Artists at Insomniac Games created a wonderful and detailed open world, Marvel's Manhattan in autumn, on the PlayStation 4 console for Marvel's Spider-Man. This technical communication provides an overview of several procedural systems developed or improved upon for the standalone game, Marvel's Spider-Man: Miles Morales, and a snapshot of the procedural processes in use during the game's production on the PlayStation 5 console. Procedural systems allowed artists at Insomniac Games to efficiently update the setting to winter, increase visual fidelity, and propagate mark-up data across a large open world environment. The combination of procedural techniques and bespoke artistry enabled Insomniac Games to create a memorable launch title for the PlayStation 5.
We propose a method to render sparse volumetric data using ray-tracing hardware efficiently. To realize this, we introduce a novel data structure, traversal algorithm, and density encoding that allows for an annotated BVH representation. In order to avoid API calls to ray tracing hardware which reduces the efficiency in the rendering, we propose the block walking for which we store information about adjacent nodes in each BVH node’s corresponding field, taking advantage of the knowledge of the content layout. Doing so enables us to traverse the tree more efficiently without repeatedly accessing the spatial acceleration structure maintained by the driver. We demonstrate that our method achieves higher performance and scalability with little memory overhead, enabling interactive rendering of volumetric data.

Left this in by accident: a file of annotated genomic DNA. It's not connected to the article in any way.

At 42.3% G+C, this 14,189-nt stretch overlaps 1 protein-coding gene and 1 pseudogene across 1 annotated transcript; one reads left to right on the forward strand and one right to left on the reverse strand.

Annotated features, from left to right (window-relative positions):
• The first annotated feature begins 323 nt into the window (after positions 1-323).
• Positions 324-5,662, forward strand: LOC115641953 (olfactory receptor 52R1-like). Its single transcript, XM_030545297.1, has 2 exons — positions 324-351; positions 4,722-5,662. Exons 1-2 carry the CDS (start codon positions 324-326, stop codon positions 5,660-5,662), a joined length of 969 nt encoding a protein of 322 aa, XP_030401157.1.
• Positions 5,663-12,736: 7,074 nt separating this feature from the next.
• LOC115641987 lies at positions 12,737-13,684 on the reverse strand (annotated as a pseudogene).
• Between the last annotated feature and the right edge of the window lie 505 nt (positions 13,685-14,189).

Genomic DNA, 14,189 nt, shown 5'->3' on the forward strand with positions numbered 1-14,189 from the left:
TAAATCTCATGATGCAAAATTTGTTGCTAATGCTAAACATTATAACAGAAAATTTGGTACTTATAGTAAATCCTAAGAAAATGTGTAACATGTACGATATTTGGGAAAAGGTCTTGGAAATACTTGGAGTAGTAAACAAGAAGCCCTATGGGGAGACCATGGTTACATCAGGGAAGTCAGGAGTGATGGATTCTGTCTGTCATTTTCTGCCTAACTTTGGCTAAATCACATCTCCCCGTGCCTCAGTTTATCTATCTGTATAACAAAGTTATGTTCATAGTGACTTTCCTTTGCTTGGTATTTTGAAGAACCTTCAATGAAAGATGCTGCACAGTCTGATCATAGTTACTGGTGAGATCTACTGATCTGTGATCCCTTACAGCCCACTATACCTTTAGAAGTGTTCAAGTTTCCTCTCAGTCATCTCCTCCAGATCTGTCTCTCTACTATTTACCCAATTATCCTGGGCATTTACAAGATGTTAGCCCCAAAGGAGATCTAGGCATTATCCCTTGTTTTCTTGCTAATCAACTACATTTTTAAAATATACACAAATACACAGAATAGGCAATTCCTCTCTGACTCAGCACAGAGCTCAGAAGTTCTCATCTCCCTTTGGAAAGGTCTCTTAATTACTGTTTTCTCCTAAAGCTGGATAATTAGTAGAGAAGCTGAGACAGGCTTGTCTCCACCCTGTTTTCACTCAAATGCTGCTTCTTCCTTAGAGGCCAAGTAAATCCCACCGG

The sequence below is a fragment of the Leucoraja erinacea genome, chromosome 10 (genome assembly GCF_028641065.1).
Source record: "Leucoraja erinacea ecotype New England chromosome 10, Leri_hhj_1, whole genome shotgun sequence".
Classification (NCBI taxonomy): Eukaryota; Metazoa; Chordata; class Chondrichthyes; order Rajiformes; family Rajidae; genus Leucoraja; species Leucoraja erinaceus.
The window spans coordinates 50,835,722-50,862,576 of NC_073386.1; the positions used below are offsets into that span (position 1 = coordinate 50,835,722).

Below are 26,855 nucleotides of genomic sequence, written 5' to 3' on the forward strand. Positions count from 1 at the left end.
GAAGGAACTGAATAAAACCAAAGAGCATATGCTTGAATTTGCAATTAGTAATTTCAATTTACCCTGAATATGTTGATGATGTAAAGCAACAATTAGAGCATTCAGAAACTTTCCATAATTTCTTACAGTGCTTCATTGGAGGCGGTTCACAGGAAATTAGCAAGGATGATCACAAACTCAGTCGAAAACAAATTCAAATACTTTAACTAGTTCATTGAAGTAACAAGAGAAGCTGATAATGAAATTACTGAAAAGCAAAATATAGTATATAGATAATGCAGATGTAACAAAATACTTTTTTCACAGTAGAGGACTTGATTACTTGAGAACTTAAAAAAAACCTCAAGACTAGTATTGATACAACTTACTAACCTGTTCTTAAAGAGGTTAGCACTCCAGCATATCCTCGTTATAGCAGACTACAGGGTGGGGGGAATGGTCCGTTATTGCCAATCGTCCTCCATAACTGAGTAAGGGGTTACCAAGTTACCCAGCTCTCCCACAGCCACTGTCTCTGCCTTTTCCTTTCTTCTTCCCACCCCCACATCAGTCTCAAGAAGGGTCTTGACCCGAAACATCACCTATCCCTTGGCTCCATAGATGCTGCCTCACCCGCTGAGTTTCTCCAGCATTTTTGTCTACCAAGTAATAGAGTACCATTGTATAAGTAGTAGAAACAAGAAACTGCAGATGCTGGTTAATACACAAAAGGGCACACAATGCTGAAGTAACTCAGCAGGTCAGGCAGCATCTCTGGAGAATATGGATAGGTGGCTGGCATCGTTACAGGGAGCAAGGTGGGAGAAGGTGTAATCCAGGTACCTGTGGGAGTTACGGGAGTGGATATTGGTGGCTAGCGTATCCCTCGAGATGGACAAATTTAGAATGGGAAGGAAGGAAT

Reservoir sampling is becoming an essential component of realtime rendering as it enables importance resampling with limited storage. Chao’s weighted random sampling algorithm is a popular choice because of its simplicity. Although it is elegant, there is a fundamental issue that many random numbers must be generated to update reservoirs. To address this issue, we modify Chao’s algorithm with sample warping. We apply sample warping in two different ways and compare them. We further vectorize the modified algorithm to make reservoir sampling more useful for CPU rendering and give a couple of practical examples.